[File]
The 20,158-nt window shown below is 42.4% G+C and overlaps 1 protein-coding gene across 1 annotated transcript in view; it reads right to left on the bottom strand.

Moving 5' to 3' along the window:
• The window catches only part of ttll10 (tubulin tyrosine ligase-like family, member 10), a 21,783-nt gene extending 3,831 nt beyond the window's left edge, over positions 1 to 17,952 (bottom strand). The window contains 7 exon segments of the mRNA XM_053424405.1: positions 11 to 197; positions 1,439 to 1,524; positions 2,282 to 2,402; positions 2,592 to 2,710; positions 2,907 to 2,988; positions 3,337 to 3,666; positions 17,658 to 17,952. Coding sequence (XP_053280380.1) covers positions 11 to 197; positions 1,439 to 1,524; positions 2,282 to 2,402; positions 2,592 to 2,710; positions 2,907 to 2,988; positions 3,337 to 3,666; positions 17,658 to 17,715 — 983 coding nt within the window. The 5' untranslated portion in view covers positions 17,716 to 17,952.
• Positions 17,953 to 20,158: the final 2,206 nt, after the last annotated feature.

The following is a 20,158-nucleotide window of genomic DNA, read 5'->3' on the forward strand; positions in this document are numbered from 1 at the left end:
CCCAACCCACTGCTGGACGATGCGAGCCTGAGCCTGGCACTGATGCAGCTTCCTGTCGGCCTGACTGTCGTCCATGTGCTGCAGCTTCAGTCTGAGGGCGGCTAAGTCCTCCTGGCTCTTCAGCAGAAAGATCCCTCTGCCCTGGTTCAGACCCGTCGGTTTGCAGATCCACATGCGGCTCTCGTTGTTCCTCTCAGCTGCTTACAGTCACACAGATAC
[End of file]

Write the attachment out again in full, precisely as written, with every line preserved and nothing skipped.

The 20,158-nt window shown below is 42.4% G+C and overlaps 1 protein-coding gene across 1 annotated transcript in view; it reads right to left on the bottom strand.

Moving 5' to 3' along the window:
• The window catches only part of ttll10 (tubulin tyrosine ligase-like family, member 10), a 21,783-nt gene extending 3,831 nt beyond the window's left edge, over positions 1 to 17,952 (bottom strand). The window contains 7 exon segments of the mRNA XM_053424405.1: positions 11 to 197; positions 1,439 to 1,524; positions 2,282 to 2,402; positions 2,592 to 2,710; positions 2,907 to 2,988; positions 3,337 to 3,666; positions 17,658 to 17,952. Coding sequence (XP_053280380.1) covers positions 11 to 197; positions 1,439 to 1,524; positions 2,282 to 2,402; positions 2,592 to 2,710; positions 2,907 to 2,988; positions 3,337 to 3,666; positions 17,658 to 17,715 — 983 coding nt within the window. The 5' untranslated portion in view covers positions 17,716 to 17,952.
• Positions 17,953 to 20,158: the final 2,206 nt, after the last annotated feature.

The following is a 20,158-nucleotide window of genomic DNA, read 5'->3' on the forward strand; positions in this document are numbered from 1 at the left end:
CCCAACCCACTGCTGGACGATGCGAGCCTGAGCCTGGCACTGATGCAGCTTCCTGTCGGCCTGACTGTCGTCCATGTGCTGCAGCTTCAGTCTGAGGGCGGCTAAGTCCTCCTGGCTCTTCAGCAGAAAGATCCCTCTGCCCTGGTTCAGACCCGTCGGTTTGCAGATCCACATGCGGCTCTCGTTGTTCCTCTCAGCTGCTTACAGTCACACAGATAC